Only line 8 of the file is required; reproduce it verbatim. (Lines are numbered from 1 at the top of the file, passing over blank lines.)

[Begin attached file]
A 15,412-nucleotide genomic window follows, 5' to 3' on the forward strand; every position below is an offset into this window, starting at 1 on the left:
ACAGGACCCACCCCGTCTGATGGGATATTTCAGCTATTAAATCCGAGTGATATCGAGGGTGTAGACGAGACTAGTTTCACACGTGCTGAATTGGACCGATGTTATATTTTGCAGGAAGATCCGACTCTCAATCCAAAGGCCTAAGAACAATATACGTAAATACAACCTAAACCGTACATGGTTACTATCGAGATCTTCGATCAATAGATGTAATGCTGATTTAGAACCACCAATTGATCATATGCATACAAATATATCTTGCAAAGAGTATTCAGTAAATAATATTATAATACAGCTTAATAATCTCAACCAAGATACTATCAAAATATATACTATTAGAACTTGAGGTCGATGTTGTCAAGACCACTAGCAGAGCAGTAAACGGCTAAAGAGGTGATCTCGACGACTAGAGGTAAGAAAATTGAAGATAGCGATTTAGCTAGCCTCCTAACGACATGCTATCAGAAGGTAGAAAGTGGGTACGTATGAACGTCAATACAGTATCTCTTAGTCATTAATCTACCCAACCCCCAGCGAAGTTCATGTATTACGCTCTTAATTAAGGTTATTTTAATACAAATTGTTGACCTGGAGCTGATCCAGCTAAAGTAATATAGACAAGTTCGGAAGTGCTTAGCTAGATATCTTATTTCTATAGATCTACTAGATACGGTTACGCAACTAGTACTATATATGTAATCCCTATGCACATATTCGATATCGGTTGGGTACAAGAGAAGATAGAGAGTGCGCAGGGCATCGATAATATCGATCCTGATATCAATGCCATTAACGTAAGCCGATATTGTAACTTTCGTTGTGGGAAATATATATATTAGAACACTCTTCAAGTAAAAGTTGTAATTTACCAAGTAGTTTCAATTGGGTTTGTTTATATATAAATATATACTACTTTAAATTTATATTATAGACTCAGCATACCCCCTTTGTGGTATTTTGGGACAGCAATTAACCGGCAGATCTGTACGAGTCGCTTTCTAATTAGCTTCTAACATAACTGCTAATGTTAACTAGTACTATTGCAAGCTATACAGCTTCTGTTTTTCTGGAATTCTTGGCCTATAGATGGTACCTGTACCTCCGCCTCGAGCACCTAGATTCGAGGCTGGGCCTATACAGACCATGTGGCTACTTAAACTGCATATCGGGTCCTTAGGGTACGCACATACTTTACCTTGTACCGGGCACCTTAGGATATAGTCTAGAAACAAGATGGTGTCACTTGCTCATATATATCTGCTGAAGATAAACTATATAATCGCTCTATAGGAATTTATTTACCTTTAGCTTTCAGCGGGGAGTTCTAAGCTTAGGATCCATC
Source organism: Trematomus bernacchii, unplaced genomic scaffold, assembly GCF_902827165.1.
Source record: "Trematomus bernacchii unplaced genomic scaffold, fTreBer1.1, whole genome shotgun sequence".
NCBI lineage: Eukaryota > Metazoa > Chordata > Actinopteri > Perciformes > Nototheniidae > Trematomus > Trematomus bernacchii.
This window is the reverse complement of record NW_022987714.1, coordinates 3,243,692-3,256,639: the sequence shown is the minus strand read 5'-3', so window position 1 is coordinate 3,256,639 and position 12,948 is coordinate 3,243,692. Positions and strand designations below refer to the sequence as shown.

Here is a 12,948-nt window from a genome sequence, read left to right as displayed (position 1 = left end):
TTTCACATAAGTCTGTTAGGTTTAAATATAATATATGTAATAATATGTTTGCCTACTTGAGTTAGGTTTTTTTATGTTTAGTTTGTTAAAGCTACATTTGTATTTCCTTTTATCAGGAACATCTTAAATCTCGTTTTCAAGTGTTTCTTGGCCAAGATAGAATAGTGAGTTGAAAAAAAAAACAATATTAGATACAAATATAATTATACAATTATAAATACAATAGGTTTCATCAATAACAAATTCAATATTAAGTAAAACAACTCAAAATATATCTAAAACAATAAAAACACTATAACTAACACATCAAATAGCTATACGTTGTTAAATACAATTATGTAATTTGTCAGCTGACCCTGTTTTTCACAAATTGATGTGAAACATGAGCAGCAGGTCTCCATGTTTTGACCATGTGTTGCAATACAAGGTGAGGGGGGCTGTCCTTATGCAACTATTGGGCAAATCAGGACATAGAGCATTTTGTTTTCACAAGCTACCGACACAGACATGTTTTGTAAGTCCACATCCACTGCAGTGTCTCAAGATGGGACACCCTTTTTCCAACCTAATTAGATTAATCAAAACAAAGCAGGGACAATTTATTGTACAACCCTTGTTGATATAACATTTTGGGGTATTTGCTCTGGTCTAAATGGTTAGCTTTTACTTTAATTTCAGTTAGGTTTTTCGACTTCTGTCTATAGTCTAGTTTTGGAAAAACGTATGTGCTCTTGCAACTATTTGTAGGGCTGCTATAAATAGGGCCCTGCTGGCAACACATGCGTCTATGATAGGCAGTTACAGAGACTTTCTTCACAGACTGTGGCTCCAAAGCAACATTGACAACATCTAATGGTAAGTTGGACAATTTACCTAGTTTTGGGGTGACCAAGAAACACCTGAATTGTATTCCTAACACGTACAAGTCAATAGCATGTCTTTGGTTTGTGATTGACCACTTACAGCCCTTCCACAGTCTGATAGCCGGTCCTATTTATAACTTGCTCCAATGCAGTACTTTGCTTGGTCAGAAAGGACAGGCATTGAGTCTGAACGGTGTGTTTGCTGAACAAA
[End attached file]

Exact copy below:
TTTCACATAAGTCTGTTAGGTTTAAATATAATATATGTAATAATATGTTTGCCTACTTGAGTTAGGTTTTTTTATGTTTAGTTTGTTAAAGCTACATTTGTATTTCCTTTTATCAGGAACATCTTAAATCTCGTTTTCAAGTGTTTCTTGGCCAAGATAGAATAGTGAGTTGAAAAAAAAAACAATATTAGATACAAATATAATTATACAATTATAAATACAATAGGTTTCATCAATAACAAATTCAATATTAAGTAAAACAACTCAAAATATATCTAAAACAATAAAAACACTATAACTAACACATCAAATAGCTATACGTTGTTAAATACAATTATGTAATTTGTCAGCTGACCCTGTTTTTCACAAATTGATGTGAAACATGAGCAGCAGGTCTCCATGTTTTGACCATGTGTTGCAATACAAGGTGAGGGGGGCTGTCCTTATGCAACTATTGGGCAAATCAGGACATAGAGCATTTTGTTTTCACAAGCTACCGACACAGACATGTTTTGTAAGTCCACATCCACTGCAGTGTCTCAAGATGGGACACCCTTTTTCCAACCTAATTAGATTAATCAAAACAAAGCAGGGACAATTTATTGTACAACCCTTGTTGATATAACATTTTGGGGTATTTGCTCTGGTCTAAATGGTTAGCTTTTACTTTAATTTCAGTTAGGTTTTTCGACTTCTGTCTATAGTCTAGTTTTGGAAAAACGTATGTGCTCTTGCAACTATTTGTAGGGCTGCTATAAATAGGGCCCTGCTGGCAACACATGCGTCTATGATAGGCAGTTACAGAGACTTTCTTCACAGACTGTGGCTCCAAAGCAACATTGACAACATCTAATGGTAAGTTGGACAATTTACCTAGTTTTGGGGTGACCAAGAAACACCTGAATTGTATTCCTAACACGTACAAGTCAATAGCATGTCTTTGGTTTGTGATTGACCACTTACAGCCCTTCCACAGTCTGATAGCCGGTCCTATTTATAACTTGCTCCAATGCAGTACTTTGCTTGGTCAGAAAGGACAGGCATTGAGTCTGAACGGTGTGTTTGCTGAACAAA